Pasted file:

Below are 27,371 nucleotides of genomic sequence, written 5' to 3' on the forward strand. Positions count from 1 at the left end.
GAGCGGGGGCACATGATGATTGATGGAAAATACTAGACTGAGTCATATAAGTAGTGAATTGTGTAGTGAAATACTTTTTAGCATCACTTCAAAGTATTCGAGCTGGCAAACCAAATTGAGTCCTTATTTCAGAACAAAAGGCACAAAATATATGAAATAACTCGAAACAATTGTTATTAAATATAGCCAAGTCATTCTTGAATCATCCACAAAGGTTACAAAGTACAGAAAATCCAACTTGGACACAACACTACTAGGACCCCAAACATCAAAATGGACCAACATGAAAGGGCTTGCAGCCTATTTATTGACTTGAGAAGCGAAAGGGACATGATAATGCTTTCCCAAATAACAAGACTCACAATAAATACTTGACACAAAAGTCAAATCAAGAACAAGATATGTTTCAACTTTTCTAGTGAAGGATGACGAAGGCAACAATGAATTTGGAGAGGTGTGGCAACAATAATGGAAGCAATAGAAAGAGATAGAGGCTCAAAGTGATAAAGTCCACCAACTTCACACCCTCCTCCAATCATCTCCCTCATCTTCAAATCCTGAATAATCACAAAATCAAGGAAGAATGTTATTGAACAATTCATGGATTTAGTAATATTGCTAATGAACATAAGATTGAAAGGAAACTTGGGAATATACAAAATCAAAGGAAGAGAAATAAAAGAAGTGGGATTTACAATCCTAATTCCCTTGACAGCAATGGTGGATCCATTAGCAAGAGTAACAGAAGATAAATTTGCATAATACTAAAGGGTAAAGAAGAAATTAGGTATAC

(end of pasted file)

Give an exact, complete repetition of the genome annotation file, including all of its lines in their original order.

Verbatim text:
Below are 27,371 nucleotides of genomic sequence, written 5' to 3' on the forward strand. Positions count from 1 at the left end.
GAGCGGGGGCACATGATGATTGATGGAAAATACTAGACTGAGTCATATAAGTAGTGAATTGTGTAGTGAAATACTTTTTAGCATCACTTCAAAGTATTCGAGCTGGCAAACCAAATTGAGTCCTTATTTCAGAACAAAAGGCACAAAATATATGAAATAACTCGAAACAATTGTTATTAAATATAGCCAAGTCATTCTTGAATCATCCACAAAGGTTACAAAGTACAGAAAATCCAACTTGGACACAACACTACTAGGACCCCAAACATCAAAATGGACCAACATGAAAGGGCTTGCAGCCTATTTATTGACTTGAGAAGCGAAAGGGACATGATAATGCTTTCCCAAATAACAAGACTCACAATAAATACTTGACACAAAAGTCAAATCAAGAACAAGATATGTTTCAACTTTTCTAGTGAAGGATGACGAAGGCAACAATGAATTTGGAGAGGTGTGGCAACAATAATGGAAGCAATAGAAAGAGATAGAGGCTCAAAGTGATAAAGTCCACCAACTTCACACCCTCCTCCAATCATCTCCCTCATCTTCAAATCCTGAATAATCACAAAATCAAGGAAGAATGTTATTGAACAATTCATGGATTTAGTAATATTGCTAATGAACATAAGATTGAAAGGAAACTTGGGAATATACAAAATCAAAGGAAGAGAAATAAAAGAAGTGGGATTTACAATCCTAATTCCCTTGACAGCAATGGTGGATCCATTAGCAAGAGTAACAGAAGATAAATTTGCATAATACTAAAGGGTAAAGAAGAAATTAGGTATAC